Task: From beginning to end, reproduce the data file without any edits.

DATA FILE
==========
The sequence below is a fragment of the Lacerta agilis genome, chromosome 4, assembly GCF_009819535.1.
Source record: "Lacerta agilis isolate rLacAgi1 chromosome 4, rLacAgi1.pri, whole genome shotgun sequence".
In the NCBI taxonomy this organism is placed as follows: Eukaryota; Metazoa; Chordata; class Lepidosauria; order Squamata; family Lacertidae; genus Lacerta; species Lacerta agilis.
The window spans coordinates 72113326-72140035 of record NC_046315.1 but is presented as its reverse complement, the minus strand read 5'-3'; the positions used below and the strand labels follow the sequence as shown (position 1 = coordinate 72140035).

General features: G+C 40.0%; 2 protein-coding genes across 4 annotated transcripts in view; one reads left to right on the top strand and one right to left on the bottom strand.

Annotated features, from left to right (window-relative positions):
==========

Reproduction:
The sequence below is a fragment of the Lacerta agilis genome, chromosome 4, assembly GCF_009819535.1.
Source record: "Lacerta agilis isolate rLacAgi1 chromosome 4, rLacAgi1.pri, whole genome shotgun sequence".
In the NCBI taxonomy this organism is placed as follows: Eukaryota; Metazoa; Chordata; class Lepidosauria; order Squamata; family Lacertidae; genus Lacerta; species Lacerta agilis.
The window spans coordinates 72113326-72140035 of record NC_046315.1 but is presented as its reverse complement, the minus strand read 5'-3'; the positions used below and the strand labels follow the sequence as shown (position 1 = coordinate 72140035).

General features: G+C 40.0%; 2 protein-coding genes across 4 annotated transcripts in view; one reads left to right on the top strand and one right to left on the bottom strand.

Annotated features, from left to right (window-relative positions):